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Short Story Writing Lessons from WritingFix..."Lamb to the Slaughter" by Roald Dahl
 

A Short Story-inspired Writing Lesson
A R.A.F.T. Writing Prompt from WritingFix

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a R.A.F.T. Lesson:
Convince that Jury

inspired by Roald Dahl's
"Lamb to the Slaughter"


This R.A.F.T. prompt was created by Dena Harrison of the Northern Nevada Writing Project during a workshop for teachers.

This RAFT writing prompt was inspired by Roald Dahl's short story, "Lamb to the Slaughter," which can be found in many short story collections, including the one pictured at right. Before writing to this page's prompt, students should read and discuss the craft of this fine short story author! A summary of the short story can be found below.

 

Role Audience Format Topic Strong verb
Defense Attorney Judge/Jury Closing Argument The main character is not guilty by reason of insanity Convince or persuade

Lesson Overview:

Students will identify important quotes from "Lamb to the Slaughter" then use the quotes to write a persuasive essay in the form of a closing argument from a defense attorney.  Students will also use the trait of word choice to strengthen their persuasive arguments.

Short Story Summary:

“Lamb to the Slaughter” is the tale of a devoted wife who lives to please and care for her husband. She watches the clock toward the end of each day because she can’t wait for him to come home. Unfortunately, her husband is not as devoted and asks for a divorce one evening. His wife is devastated by this news and snaps. She picks up the frozen leg of lamb she was going to fix for dinner and bashes him over the head with it, killing him instantly. She quickly formulates a plan to get away with his murder and the story culminates with the feeding of the murder weapon to the police.

This story is a great way to teach the concept of irony, and the surprise ending always delights the reader.


Reading the Story:

Begin by asking students to name a few of the famous books by Roald Dahl that they have read in the past. Once they have named a few, tell them that they will be reading a short story today by Mr. Dahl, but that it takes a much darker turn than his usual stories. This one involves a murder! Explain that they will be reading the story today with a specific purpose in mind. They are going to imagine that the murderer has been apprehended and put on trial for what the have done. In fact, they are going to assume the role of defense attorney for the accused murderer. Tell the students that they are going to have to pay close attention to details in the story as they read, because their job is to prove that the murderer is not guilty of the crime she is accused of committing.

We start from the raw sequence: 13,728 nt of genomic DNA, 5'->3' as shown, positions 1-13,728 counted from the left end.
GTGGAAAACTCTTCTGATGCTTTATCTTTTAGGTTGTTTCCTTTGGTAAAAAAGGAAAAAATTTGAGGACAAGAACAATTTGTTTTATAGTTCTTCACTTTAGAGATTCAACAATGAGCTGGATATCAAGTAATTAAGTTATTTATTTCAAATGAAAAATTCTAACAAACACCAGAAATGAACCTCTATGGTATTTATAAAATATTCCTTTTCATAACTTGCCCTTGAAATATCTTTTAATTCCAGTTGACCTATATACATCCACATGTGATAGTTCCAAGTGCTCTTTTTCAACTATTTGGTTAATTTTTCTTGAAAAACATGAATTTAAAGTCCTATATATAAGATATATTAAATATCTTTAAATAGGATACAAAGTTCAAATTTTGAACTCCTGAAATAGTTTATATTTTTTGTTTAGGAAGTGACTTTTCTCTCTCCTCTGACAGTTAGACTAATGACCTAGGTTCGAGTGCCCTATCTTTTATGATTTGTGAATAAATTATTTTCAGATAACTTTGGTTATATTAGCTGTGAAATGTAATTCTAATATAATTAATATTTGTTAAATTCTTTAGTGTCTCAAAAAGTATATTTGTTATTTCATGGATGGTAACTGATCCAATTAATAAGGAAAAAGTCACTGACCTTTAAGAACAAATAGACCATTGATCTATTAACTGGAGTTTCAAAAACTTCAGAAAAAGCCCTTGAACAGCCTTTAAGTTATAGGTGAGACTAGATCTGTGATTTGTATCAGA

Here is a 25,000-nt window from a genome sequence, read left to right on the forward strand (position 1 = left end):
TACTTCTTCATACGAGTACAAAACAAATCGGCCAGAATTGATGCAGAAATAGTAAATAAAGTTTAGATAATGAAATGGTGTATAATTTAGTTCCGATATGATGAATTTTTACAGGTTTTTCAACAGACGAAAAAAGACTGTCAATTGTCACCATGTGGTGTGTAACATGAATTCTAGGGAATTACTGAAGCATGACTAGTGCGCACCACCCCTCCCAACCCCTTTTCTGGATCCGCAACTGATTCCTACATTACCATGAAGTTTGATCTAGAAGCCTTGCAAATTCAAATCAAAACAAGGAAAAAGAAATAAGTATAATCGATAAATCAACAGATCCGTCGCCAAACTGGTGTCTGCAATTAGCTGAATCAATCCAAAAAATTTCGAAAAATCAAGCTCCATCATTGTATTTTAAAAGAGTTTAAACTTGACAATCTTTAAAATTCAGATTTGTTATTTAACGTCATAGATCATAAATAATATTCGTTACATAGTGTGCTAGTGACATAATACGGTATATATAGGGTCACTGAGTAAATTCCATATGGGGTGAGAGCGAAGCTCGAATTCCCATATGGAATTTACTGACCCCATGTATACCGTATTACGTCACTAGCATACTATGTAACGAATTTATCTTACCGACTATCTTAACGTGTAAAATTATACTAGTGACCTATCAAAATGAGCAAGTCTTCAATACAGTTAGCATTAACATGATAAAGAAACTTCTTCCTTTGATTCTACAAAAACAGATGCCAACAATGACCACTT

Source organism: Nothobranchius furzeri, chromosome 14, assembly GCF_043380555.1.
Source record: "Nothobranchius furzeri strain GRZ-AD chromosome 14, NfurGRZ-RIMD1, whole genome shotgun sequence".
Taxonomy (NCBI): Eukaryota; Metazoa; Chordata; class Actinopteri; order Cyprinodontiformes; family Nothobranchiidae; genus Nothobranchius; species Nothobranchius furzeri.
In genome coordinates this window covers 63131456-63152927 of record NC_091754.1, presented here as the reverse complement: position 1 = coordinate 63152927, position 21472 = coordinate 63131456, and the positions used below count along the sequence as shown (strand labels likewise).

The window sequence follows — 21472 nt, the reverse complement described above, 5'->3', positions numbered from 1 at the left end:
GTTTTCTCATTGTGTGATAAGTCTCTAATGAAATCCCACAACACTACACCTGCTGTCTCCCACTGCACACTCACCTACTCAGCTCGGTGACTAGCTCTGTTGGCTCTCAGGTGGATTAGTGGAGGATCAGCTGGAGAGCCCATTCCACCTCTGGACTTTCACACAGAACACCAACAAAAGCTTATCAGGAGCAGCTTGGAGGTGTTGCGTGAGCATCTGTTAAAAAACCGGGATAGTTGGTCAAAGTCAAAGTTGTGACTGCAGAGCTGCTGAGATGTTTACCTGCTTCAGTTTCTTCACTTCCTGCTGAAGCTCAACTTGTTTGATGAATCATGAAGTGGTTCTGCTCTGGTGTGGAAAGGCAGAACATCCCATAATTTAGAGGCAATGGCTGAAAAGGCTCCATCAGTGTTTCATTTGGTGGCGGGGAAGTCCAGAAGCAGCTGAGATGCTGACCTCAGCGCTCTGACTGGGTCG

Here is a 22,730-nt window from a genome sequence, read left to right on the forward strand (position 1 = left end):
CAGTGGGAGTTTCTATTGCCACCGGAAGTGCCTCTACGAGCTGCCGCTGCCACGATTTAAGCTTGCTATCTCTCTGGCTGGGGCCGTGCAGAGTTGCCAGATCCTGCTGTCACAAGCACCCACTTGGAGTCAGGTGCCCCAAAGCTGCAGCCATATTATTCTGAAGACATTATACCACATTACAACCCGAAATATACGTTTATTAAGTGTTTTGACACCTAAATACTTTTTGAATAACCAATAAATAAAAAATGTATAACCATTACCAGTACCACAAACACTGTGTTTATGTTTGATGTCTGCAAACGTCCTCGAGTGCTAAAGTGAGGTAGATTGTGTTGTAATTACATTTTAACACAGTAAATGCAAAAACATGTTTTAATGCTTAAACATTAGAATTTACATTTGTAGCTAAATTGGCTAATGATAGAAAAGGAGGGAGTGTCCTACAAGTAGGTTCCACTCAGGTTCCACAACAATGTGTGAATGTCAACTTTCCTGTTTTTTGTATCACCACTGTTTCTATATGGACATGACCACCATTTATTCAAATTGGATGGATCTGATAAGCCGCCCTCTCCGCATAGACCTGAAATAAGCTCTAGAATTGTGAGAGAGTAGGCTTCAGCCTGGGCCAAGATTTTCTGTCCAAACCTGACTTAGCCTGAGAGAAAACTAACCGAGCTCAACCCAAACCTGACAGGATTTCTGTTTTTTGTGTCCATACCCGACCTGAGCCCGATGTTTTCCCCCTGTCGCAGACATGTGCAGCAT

Re-Focusing on Story Excerpts:

Now that they have read the story, they will be ready to re-read the text to look for details to support their closing argument for Mary Maloney’s defense. (You may want to show the clip of Atticus Finch’s closing argument from the movie To Kill a Mockingbird as an example of a good, persuasive closing argument to give them some support for the writing they will soon begin.) Direct them now to the graphic organizer I have included with this lesson, which has hints provided for each type of quote to guide them in the right direction. Tell them they may wish to work with a partner as they go back through the story looking for quotes and evidence that they can use to support their closing argument and their case for temporary insanity. They will need to gather at least three quotes from the story that support that their client was of a diminished mental capacity at the time of the crime and is no longer in that state, in order to avoid prison time.

Starting the Writing Assignment:

The closing argument easily lends itself to the standard five paragraph persuasive essay. Students should begin their piece with an introduction to their plea of temporary insanity followed by a paragraph for each of their three quotes, along with an explanation of how each relates to Mrs. Maloney’s plea for temporary insanity. Their ending paragraph can summarize their points and convince the judge/jury that their client should not go to prison for this crime. If you have them write their rough draft using this drafting worksheet, they can use the organization checklist on the second page to check their use of the orgainzation trait once their draft is completed.

The Rest of the Writing Process:

A persuasive essay is a great venue for the trait of Word Choice. Once their rough drafts are completed, have them switch papers with another group and revise for word choice using the Word Choice Post-it® Note-sized templates provided here. Remind your revisers that they are looking for great words that will be instrumental in convincing a jury of Mrs. Maloney’s innocence. You may want to generate a class list of great persuasive words on the board to guide the students in their peer response and revision.

Additional Ideas:

Once each group has completed their final copies, have them share their arguments with the class. You may want to have the students rate the group from 1 to 5 based on their persuasiveness by holding up their fingers. This will give each group immediate feedback on how well they convinced the jury!


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